In 1912, just before the outbreak of World War I, of 117,585 people employed in coal mining in Upper Silesia, 5,835 were under 16 and 5,711 were women (almost all over 16). There were an additional 2,800 females working in ore mining. For comparison, in the same year the Dortmund mining area in western Germany reported a total of 363,879 workers in coal mines, of which only 1,501 were minors and none were women. As often happens in times of war, manpower shortfalls are made up using any means possible, and in the case of both World Wars the shortfall created by men enlisting in the German military was made up by women and minors (then later propped up by slave labour). After Silesia became part of Poland following World War II, it was still not uncommon to see women - many of them recently widowed with families to provide for - doing the same hard physical labour as men.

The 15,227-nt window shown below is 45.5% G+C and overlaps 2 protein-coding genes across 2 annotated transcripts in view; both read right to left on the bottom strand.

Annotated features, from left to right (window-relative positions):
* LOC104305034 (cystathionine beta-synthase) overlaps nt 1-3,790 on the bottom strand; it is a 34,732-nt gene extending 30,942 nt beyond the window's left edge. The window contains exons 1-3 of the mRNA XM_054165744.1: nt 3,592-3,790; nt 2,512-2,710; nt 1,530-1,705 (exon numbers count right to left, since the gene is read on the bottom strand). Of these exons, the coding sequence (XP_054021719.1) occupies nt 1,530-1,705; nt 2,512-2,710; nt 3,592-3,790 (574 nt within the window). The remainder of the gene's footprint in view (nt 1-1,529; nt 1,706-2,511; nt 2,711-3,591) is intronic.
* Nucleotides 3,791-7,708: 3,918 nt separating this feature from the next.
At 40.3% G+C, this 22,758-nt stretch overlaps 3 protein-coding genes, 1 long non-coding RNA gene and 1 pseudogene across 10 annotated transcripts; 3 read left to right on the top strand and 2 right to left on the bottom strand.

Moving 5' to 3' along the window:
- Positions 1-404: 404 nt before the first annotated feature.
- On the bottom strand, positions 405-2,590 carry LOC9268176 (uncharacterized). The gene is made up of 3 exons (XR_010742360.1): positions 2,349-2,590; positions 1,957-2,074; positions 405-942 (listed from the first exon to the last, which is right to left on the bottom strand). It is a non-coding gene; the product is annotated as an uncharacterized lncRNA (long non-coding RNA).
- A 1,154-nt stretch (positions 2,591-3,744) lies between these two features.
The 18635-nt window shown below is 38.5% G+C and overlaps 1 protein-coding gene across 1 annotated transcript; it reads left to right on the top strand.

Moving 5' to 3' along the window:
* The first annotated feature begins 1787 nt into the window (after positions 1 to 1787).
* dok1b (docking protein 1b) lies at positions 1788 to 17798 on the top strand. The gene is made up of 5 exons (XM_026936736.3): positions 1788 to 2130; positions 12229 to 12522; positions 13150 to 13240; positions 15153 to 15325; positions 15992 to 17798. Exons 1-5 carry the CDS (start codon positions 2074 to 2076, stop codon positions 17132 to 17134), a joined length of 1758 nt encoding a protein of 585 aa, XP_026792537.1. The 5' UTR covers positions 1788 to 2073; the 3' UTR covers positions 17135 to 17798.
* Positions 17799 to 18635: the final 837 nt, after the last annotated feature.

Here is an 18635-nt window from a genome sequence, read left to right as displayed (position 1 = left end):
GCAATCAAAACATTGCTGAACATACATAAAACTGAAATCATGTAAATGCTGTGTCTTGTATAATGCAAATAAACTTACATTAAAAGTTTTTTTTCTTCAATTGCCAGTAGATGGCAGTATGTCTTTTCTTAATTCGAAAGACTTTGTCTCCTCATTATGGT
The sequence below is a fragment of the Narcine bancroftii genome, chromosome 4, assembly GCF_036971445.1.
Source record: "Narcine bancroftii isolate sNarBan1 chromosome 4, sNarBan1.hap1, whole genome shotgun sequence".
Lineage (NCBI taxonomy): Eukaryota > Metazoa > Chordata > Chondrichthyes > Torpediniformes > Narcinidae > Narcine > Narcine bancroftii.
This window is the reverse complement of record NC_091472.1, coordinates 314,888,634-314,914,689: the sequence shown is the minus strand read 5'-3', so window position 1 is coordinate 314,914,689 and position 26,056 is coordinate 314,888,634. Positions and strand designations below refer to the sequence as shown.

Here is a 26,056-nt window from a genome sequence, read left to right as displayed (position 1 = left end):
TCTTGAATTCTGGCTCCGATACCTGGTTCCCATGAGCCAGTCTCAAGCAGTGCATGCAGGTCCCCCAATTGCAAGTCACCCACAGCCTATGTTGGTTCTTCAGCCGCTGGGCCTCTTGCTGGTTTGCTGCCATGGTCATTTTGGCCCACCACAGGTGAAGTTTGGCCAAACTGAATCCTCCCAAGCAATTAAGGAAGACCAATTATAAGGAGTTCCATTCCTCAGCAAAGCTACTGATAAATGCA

Despite the unprecedented numbers of Silesian women employed in the industrial sector in the 19th and early 20th centuries, they were still vastly outnumbered by men at every position, of course. During Prussian rule Die Drei K (the 3 Ks) - Kinder, Küche und Kirche (Children, Kitchen and Church) - were the accepted ethos for Silesian women, with strong Catholic sensibilities the bedrock of Silesian society even today. During the communist era, Silesian miners were paid well above the average Polish salary (and still are today), allowing women whose husbands worked in the industrial sector the luxury of not working at all, with many adhering to a more traditional domestic role of raising children. Those that did pursue careers generally did so in sectors traditionally associated with women, like nursing and teaching. With most of the men in the mines and generally removed from cultural and social life, Silesian women rose to prominence and power both at home and within their communities. Although across Europe industrialisation was seen as an almost Dickensian dystopia responsible for destroying families, in Silesia it led to the emancipation of women, who were more educated and sophisticated than their male counterparts. Women organised social club and associations, including the patriotic 'Związek Towarzystw Polek' (Association of Polish Women) that even took part in the Silesian Uprisings, often in the role of nurses.